- Article by Online Editor
- Photography by Jon Linkins
- Architect James Russell Architects
Sign up for our newsletter
One of James Russell’s lecturers at the University of Queensland was the late Max Horner. Horner dramatically deconstructed his inner-city timber worker’s cottage, cutting away floors and walls to release three storeys of internal voids, while relying on the building’s bounce and sway during parties to gauge the limits of structural adequacy. There is a sense of Horner’s bravery in Russell’s extension to a four-room worker’s cottage in Brisbane. The eastern hall wall and room partitions have been stripped out to create an open gallery room that has a generosity uncommon to a house of this era. A central void framed by recycled timber boarding peers down to the magic of an olive tree growing up through the centre of a book-lined library room. Indoor trees are not usual, even in the most ramshackle Queenslander, but this one is completely at home. In this corner of the old house, the tongue and groove hoop pine ceiling has been removed and the roof sheeting replaced with roof glazing. The pyramidal attic void is unsealed, revealing its structural innards, though hips, rafters, battens and iron are painted matte black to recede into a mysterious murky darkness.
Two parallel double-height east-west wings have been added behind the house as the ground level drops from the road, one replacing the old lean-to rooms and the second forming the southern boundary beyond a central courtyard, at the centre of which is an ornamental pear tree. The volume attached to the old house has bedroom and bathroom upstairs, and family kitchen/dining/library downstairs. The parallel wing to the south has the principal bedroom, an open shower zone upstairs and an open undercroft below that extends the paving of the courtyard. On the third, western side is a narrow circulation and service spine creating a ‘U’, which is comprised of toilets, laundry storage and garden shed. Privacy is maintained on the fourth side of the court by a full-height, multi-coloured glass screen wall that catches eastern light.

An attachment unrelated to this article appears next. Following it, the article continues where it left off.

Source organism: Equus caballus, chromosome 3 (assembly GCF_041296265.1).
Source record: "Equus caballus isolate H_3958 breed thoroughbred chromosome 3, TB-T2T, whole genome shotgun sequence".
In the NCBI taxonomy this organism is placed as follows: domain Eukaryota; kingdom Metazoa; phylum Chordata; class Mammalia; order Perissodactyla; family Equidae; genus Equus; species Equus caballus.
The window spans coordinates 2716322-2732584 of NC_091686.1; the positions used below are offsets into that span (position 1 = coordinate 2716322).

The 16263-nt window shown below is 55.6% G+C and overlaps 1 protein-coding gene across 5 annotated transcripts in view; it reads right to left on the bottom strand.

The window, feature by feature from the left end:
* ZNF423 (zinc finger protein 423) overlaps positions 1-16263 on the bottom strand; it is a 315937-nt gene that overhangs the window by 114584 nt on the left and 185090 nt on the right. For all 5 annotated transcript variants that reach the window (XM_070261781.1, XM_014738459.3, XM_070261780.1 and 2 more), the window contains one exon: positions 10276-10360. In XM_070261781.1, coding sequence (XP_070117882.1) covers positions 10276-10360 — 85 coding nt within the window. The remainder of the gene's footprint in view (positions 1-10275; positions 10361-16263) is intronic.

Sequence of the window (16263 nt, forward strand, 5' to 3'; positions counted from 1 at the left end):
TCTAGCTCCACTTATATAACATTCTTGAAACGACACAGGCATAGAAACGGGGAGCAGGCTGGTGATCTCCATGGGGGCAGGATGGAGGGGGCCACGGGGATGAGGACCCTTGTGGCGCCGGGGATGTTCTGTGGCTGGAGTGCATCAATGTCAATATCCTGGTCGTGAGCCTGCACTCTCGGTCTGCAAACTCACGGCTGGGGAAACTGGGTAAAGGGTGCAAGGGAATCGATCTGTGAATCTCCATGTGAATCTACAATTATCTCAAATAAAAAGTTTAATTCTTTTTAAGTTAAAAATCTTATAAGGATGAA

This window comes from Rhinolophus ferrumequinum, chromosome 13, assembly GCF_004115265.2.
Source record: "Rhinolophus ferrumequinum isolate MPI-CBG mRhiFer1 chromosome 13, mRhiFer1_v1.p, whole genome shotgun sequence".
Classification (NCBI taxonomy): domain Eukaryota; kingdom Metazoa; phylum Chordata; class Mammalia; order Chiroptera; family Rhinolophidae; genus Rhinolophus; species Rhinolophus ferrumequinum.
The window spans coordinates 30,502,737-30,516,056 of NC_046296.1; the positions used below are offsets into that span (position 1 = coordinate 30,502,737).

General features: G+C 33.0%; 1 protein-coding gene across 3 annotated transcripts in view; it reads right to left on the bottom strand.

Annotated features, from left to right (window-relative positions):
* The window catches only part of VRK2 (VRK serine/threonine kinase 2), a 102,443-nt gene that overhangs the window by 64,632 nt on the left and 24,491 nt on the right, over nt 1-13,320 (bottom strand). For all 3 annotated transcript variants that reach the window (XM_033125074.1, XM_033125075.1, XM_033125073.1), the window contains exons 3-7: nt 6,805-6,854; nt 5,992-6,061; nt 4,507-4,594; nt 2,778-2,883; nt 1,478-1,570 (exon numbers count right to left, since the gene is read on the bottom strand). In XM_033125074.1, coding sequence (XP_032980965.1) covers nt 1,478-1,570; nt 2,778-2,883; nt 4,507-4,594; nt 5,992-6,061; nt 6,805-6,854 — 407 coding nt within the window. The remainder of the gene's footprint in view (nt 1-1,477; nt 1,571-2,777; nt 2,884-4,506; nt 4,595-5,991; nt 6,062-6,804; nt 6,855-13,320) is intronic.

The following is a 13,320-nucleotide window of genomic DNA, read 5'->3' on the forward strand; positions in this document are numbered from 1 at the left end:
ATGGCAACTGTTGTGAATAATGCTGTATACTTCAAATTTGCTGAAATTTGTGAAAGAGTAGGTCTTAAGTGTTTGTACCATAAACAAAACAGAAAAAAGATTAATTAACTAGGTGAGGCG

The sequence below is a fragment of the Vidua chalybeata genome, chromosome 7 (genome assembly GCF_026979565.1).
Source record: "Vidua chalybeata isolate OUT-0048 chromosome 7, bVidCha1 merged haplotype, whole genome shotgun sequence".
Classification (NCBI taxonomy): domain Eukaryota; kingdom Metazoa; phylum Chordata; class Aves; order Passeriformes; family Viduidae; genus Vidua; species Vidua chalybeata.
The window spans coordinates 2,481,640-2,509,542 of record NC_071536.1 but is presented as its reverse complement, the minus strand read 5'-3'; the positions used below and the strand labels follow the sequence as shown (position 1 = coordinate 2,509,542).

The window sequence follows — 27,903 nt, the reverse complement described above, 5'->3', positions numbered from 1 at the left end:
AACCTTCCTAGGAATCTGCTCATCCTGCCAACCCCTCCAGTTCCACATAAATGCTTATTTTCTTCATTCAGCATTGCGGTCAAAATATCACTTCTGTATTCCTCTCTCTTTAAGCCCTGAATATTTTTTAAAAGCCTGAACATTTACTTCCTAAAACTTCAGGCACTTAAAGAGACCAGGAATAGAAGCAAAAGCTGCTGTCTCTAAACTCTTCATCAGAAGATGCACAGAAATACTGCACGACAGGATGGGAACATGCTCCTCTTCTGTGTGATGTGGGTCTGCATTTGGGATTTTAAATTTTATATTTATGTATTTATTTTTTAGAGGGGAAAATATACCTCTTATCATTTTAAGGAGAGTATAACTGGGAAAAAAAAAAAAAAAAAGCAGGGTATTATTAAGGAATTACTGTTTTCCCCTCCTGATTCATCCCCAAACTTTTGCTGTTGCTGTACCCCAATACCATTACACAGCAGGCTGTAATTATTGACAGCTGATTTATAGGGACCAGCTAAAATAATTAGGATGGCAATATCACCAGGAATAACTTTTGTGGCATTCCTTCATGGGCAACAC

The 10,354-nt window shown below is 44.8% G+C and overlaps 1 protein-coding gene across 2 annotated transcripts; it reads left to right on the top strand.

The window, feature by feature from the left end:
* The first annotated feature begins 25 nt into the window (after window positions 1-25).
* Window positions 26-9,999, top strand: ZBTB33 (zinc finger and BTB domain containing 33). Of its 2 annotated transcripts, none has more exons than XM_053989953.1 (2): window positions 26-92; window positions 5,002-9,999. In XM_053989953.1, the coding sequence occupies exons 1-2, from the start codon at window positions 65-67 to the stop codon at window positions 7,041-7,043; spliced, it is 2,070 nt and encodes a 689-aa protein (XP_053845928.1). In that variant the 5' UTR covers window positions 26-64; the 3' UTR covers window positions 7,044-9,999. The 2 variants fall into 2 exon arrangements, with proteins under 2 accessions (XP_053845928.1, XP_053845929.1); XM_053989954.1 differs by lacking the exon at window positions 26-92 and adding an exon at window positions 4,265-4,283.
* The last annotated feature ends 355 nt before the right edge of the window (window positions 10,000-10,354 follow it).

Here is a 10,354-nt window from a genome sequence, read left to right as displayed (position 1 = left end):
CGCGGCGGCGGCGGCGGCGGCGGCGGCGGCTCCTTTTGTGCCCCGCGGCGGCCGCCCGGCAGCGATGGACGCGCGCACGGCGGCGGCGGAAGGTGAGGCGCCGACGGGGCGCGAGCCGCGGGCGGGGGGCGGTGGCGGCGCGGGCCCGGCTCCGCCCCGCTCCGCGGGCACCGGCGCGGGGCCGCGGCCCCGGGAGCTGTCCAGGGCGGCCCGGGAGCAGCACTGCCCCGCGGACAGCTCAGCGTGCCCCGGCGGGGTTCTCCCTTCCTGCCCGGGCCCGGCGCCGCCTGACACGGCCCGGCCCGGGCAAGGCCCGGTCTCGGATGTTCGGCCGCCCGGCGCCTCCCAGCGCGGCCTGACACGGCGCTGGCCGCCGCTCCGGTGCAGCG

Russell is developing a reputation for daring dwellings that challenge the conventional idea of what constitutes a ‘house’, and it’s not strictly correct to describe these spaces as rooms. At the lower level, the family spaces are only occasionally enclosed by banks of sliding glazed timber doors, a second line of doors at the far extremity of the undercroft provides an alternative wind break and security line. Upstairs, the southern wall of the main bedroom is reasonably conventional, with a series of strutted push-out panels creating a line of windows. However, the spaces looking into the courtyard have balustrades but no walls. Water-proof curtains can be drawn across and secured in really bad weather and as a safeguard the flooring within 600 millimetres of the edge is detailed as a self-draining deck.
A direct engagement with nature and climate, more commonly associated with camping or sailing, is here inserted into everyday life in the inner suburb. The dwelling vessel requires active tuning to ride out the worst storms, but in exchange it offers a rare opportunity to sensually luxuriate in the best of the subtropical weather. This commitment to raw (or at least, rare) living is part of a noble tradition of minimal timber structures offering minimal enclosure. There is a fellowship of exceptional Australian architects who have devoted years on site to extend their architectural knowledge with the skills of the artisan builder, carpenter and joiner and who seek a minimal architecture from which to directly experience the landscape and the movement of time. Russell has learned from and been inspired by Richard Leplastrier, Peter Stutchbury, Peter O’Gorman, Drew Heath and his on-site partners Andrew Schindler and Peter Harding. With the Raven Street House he can lay claim to inclusion within this band of disciplined masters of timber construction.
Conventional use of timber in housing demonstrates little confidence in its structural capacity, relying on multiple redundancies and factors of safety to cover for natural variability, and low strength exotic (and intrusive) softwood species are often favoured. These timber masters, on the other hand, revel in the strength-to-weight and natural durability of carefully selected native hardwoods. They acknowledge the possibility of twisting during curing or splitting in tension and devise composite member assemblies and careful joints to maintain structural integrity. They understand the processes of weathering and the need to care for end-grain. They recognise the true ecological value of these sticks of sequestered carbon and design for disassembly and reuse.
The Raven Street House is spatially varied, but in construction is designed on a rigorous constructional module of rafter, stud and joist portals. This frame is built of ‘H’ section composite posts, fixed to neutralise potential twisting, which form a channel for inset walling boards and ceiling panels. The rigour of the design is unyielding. The framing system, combined with horizontal chords at the top and bottom of balustrades, accommodates indirect load paths and allows discrete integration of cabling, lighting and cabinetry.
The richness of this house, which has grown from the multiplication of a single joint, has a marvellous fractal scaling that seems to confirm Mies van der Rohe’s suspicion that there is, indeed, a deity dwelling in the detail.
Peter Skinner is associate professor of architecture at The University of Queensland and Queensland president of the Australian Institute of Architects.
Working with Edra from the start, Italian designer Francesco Binfaré has produced some of the brand's classics, including the recent Pack and Chiara sofa.